Brexit news: Draconian EU red tape leaves UK companies “abandoned” by bloc | Politics | New
UK exporters are slowly falling victim to the red tape and additional costs demanded by Brussels when shipping their goods to the continent. Cheese exports have been particularly hard hit due to costly certificate requirements on packaging sent to the EU single market. Producers of Hartington Creamery’s Derbyshire Stilton have said its fresh and perishable produce has been particularly affected by the rules.
Abigail Spurrell, a dairy farmer, told Euronews: “You have the implications of an expiration date, the best before date, then it goes out, then you throw out tons of cheese, which is obviously heartbreaking – because that obviously all your work is gone.
His father, Simon, director of Hartington, added: “We were promised a frictionless deal, that trade would continue exactly as before, and it was all complete and utter lies because what we are seeing is the complete and complete opposite. of that. . “
The company’s European activity has been “completely and utterly wiped out”, according to Spurrell.
He said the new costs – £ 180 per certificate, per destination, are unaffordable.
With the costs per shipment rising from £ 300 to £ 1,500, it is no longer economically viable for the company to do business with Europe.
It also takes three to four hours for five people to process the documents for each transaction sent to the EU single market.
“Our partners in Europe said ‘I’m sorry you’re too much to deal with’, and they abandoned us,” Spurrell said.
The loss of business means that a quarter of Hartington’s revenue has disappeared since Jan. 1.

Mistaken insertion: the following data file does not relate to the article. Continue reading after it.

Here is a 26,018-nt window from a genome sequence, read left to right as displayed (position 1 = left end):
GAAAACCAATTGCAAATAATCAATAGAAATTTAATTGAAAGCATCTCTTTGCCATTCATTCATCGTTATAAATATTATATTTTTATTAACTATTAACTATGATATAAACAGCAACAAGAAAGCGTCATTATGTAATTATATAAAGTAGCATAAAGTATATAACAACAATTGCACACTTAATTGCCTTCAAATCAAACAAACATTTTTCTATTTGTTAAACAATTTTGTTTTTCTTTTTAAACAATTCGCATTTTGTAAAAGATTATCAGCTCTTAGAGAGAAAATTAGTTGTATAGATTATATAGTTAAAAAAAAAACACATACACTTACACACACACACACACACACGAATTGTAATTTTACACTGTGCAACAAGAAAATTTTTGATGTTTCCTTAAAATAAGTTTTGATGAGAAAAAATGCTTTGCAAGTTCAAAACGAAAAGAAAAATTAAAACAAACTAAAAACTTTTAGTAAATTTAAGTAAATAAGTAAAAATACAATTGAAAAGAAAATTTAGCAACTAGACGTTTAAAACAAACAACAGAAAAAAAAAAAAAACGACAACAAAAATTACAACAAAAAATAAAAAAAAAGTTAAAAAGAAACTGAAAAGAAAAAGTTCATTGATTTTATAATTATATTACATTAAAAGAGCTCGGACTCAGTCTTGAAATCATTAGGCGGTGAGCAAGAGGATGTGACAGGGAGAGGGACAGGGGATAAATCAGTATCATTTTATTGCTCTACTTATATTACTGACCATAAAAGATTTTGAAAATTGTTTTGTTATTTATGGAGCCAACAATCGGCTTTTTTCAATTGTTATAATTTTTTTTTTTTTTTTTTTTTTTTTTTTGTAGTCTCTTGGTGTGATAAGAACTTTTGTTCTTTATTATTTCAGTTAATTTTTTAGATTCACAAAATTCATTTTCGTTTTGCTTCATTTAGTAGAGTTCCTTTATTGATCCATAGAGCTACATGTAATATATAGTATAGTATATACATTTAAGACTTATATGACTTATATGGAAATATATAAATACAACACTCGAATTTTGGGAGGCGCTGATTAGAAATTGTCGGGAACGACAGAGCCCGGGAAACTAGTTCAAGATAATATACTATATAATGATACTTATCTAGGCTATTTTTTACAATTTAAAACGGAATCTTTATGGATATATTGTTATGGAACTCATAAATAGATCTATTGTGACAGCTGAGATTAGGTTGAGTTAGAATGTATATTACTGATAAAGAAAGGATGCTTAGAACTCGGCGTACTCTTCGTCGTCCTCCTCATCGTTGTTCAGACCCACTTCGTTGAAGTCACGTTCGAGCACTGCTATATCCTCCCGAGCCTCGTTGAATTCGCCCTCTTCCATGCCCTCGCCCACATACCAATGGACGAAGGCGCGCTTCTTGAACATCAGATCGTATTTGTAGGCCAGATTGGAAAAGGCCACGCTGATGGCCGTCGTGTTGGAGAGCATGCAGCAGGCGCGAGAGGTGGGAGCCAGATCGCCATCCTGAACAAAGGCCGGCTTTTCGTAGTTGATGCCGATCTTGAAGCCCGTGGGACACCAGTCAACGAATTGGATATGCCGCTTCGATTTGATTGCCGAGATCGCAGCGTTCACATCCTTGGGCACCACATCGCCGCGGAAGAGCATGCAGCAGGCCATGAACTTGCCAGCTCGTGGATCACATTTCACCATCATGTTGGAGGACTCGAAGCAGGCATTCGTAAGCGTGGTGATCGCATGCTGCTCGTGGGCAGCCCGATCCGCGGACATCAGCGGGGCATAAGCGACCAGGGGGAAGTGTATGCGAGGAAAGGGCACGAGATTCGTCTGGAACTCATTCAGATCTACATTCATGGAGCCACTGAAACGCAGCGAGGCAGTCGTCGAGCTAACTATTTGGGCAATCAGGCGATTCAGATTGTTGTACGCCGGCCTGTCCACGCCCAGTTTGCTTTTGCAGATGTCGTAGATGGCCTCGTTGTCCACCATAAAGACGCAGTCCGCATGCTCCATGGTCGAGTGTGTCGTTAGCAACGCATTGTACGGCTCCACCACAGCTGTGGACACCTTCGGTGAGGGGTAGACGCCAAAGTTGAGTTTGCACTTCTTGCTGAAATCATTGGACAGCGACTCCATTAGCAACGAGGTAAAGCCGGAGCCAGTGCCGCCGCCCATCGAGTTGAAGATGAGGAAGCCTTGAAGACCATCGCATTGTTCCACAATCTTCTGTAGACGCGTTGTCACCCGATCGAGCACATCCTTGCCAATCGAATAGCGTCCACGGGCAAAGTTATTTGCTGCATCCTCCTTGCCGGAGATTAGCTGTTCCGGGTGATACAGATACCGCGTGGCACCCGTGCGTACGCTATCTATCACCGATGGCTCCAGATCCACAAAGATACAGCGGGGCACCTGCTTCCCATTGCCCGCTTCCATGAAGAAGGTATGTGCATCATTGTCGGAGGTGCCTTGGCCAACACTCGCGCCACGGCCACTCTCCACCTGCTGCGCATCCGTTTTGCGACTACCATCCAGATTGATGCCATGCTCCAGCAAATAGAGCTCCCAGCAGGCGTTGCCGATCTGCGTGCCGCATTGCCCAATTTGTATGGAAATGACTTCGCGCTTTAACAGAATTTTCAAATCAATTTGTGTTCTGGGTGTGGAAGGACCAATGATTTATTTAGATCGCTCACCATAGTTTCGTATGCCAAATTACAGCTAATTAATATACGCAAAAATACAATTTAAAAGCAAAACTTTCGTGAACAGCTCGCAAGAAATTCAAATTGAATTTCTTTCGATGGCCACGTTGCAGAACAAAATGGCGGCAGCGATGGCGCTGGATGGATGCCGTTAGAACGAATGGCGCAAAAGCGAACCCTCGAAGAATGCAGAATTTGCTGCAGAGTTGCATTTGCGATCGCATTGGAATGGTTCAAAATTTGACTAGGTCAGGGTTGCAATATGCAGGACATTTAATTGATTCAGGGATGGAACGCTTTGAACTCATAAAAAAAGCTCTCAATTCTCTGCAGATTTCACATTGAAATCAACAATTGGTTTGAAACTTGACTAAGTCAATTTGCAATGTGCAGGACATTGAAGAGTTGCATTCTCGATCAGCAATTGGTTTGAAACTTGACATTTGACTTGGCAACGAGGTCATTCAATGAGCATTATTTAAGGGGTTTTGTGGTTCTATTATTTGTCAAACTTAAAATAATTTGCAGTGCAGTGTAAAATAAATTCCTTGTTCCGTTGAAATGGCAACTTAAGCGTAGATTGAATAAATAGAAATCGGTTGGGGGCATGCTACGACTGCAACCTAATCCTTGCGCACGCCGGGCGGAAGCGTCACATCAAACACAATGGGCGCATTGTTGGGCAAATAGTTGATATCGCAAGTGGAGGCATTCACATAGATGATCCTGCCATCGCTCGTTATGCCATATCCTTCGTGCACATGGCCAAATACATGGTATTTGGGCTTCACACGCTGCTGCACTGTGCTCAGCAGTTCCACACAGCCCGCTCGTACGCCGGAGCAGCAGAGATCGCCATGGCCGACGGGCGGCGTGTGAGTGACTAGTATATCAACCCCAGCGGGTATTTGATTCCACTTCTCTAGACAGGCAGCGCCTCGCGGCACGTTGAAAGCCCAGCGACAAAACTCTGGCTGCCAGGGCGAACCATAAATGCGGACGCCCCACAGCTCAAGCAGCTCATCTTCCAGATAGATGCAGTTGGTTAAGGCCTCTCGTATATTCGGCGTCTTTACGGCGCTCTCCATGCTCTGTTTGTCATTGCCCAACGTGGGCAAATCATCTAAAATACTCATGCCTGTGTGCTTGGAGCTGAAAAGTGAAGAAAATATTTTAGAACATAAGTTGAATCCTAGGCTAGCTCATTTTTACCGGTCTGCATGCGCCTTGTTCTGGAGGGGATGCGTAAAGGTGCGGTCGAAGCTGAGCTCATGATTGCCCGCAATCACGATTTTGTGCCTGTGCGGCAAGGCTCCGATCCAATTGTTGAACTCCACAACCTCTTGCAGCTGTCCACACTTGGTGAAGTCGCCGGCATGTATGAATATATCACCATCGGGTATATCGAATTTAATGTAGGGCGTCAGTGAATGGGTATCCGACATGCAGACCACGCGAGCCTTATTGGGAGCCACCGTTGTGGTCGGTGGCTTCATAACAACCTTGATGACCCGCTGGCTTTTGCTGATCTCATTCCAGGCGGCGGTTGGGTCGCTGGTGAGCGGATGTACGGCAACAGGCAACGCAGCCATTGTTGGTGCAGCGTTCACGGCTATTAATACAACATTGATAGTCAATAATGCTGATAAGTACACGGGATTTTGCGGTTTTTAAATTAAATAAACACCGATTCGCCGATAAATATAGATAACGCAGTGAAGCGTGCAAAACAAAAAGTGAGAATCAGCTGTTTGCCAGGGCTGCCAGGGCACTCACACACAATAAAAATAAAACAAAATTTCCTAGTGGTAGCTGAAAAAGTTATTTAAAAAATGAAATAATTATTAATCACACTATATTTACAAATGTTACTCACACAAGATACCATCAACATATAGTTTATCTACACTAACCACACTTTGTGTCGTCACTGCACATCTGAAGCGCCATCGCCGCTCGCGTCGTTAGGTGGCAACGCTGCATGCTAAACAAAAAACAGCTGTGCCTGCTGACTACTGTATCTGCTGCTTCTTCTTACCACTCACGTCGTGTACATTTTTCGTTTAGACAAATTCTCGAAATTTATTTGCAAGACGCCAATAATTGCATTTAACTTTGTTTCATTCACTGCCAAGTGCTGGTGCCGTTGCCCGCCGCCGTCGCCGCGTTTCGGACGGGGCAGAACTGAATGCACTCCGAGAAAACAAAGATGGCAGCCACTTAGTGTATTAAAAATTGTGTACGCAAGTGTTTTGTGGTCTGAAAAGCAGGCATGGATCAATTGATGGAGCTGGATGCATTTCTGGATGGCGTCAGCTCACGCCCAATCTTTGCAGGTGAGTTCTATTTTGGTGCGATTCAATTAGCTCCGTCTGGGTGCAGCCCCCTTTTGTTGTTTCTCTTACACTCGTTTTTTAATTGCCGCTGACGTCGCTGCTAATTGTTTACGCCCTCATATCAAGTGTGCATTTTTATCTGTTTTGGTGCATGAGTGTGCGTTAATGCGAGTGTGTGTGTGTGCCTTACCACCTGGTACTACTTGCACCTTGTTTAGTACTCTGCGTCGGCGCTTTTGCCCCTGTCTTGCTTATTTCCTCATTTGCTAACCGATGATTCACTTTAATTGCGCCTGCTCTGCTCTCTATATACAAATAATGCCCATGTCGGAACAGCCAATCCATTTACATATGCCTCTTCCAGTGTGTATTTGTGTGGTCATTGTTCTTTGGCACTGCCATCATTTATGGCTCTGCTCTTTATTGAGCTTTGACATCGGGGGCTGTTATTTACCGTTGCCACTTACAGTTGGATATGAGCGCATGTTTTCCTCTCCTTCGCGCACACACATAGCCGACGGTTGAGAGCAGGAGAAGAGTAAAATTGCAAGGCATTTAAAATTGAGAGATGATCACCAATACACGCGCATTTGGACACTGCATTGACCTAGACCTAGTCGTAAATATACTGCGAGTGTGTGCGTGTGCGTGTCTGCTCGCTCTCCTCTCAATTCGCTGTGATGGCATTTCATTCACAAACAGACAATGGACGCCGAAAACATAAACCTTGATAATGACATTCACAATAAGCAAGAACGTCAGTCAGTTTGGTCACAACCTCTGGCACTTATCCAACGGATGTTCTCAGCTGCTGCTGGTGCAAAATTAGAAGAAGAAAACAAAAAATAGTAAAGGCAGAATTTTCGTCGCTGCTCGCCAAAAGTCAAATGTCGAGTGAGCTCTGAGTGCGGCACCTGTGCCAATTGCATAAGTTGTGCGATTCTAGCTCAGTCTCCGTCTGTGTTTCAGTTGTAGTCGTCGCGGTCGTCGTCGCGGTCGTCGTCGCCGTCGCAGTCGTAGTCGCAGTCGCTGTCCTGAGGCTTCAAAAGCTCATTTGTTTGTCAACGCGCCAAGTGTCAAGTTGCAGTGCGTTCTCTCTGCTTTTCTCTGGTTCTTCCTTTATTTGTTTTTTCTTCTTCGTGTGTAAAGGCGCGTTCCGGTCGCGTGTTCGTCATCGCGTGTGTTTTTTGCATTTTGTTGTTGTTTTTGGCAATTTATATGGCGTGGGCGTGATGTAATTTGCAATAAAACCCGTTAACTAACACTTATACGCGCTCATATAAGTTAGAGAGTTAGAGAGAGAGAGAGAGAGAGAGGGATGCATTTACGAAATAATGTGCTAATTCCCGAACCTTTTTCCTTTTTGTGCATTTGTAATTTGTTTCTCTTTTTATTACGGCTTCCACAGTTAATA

The British government has advised the cheese producer to consider setting up an operation on the continent to circumvent draconian EU rules.
Mr Spurrell said: “They are on our doorstep, they are already a market that we know about. We had three distributors in Europe and that was naturally going to be our growth.
He said his company had received four requests from Holland, France, Germany and Poland to set up a hub there.
But the company ultimately decided it was too expensive and complained that the government had also failed to assure them that it was a safe option.
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This despite the trade and cooperation agreement between the United Kingdom and the EU paving the way for duty-free and quota-free trade between the two destinations.
Britain has since delayed the introduction of Brexit controls on food and animal products from the EU.
The measures were supposed to come into force in January but are postponed until July 2022.
This makes it easier for UK businesses to import goods from Europe in the aftermath of Brexit.
The EU has consistently refused to offer similar aid to British companies seeking to export to the bloc.